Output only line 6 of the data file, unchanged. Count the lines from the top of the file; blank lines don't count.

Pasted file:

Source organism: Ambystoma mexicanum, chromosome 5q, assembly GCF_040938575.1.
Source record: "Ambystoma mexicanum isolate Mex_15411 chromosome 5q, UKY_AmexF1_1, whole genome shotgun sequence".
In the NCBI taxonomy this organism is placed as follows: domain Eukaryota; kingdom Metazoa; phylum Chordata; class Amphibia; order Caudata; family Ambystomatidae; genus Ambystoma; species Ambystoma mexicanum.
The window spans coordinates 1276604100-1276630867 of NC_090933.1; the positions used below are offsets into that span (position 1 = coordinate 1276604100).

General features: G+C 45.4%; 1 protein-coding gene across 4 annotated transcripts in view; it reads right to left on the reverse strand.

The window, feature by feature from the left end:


The window, feature by feature from the left end: